There are over 2500 species of wasps in North America. The best known are the brightly-colored ones that buzz around us and sting. But only 50 species sting, and the vast majority are solitary.
Unlike Bees, Wasps have a pointed abdomen and a narrow waist separating the abdomen from the thorax. Bees are usually hairy, while Wasps are less so. Wasps come in every color imaginable. The ones that sting are usually brightly colored, such as Yellow Jackets and Hornets with their yellow and black striped bodies.
Hornets, Yellow Jackets, and related wasps build oval, papery nests where hundreds of them live and work cooperatively. Hornets build their nests above ground. Yellow Jackets build their nests underground or concealed in walls. Both will sting to defend their nests.
Ichneumon Wasps are thinner and have longer antennae than stinging wasps. They inject their eggs into other insects - usually a grub, larva, or caterpillar - and play an important role in controlling insects often considered pests, such as boll weevils and tomato hornworms.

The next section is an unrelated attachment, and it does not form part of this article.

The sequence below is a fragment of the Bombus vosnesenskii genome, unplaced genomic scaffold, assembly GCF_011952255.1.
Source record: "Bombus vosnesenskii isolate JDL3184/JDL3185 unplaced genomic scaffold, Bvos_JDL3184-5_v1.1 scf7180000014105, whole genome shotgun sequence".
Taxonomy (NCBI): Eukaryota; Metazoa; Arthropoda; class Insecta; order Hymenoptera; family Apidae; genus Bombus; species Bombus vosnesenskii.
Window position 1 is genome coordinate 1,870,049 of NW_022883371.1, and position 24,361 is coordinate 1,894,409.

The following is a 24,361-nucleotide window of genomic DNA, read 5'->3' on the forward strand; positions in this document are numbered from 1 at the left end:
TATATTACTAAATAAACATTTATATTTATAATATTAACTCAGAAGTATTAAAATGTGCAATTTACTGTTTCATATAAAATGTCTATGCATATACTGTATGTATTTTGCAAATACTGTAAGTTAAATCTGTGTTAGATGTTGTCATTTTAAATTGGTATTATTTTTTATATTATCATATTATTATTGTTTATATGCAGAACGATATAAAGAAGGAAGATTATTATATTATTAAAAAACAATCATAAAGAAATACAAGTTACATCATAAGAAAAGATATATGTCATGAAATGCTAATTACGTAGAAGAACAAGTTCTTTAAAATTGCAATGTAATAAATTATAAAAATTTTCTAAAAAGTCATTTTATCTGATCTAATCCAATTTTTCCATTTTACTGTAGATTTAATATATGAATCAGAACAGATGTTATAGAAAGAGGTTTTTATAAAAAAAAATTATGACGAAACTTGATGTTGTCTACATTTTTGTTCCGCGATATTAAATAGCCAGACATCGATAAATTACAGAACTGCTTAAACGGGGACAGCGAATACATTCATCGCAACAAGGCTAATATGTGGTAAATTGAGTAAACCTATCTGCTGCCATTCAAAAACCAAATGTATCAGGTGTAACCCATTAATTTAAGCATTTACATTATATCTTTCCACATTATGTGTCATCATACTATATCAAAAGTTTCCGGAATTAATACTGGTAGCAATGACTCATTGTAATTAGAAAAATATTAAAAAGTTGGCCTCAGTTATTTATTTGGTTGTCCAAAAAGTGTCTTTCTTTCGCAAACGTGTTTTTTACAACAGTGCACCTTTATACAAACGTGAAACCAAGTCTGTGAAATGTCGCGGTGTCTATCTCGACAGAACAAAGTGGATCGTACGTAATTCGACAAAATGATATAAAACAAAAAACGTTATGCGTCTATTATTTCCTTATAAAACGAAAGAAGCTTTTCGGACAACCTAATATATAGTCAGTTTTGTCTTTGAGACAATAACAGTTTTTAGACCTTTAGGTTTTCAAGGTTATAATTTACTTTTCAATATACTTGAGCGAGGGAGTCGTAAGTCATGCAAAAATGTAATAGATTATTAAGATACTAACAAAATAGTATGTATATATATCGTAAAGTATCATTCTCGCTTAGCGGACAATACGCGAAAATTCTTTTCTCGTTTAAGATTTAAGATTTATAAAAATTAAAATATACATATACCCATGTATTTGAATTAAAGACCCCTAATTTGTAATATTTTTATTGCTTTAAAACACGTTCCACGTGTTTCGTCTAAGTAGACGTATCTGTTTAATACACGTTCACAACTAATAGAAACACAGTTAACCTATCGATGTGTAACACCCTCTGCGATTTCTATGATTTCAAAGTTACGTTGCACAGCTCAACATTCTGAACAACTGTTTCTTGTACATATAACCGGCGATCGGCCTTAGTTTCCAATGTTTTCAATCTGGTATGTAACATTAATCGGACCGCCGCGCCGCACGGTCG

Reproductive paper wasp females spend the winter hibernating and emerge in the spring to start a nest and lay eggs. The first wasps to emerge are sterile female workers who are responsible for building the nest and looking for food. By late summer, the workers are dying and all that remain are males and reproductive females who leave the nest to mate. The nest is abandoned after a single season.
Wasps are extremely beneficial as nearly every pest insect is preyed on by a wasp species, either as food or as host for its parasitic larvae.
Did you know? Wasps are more likely to sting in late summer when the colony stops breeding new workers so the remaining workers are actively searching for sugary foods.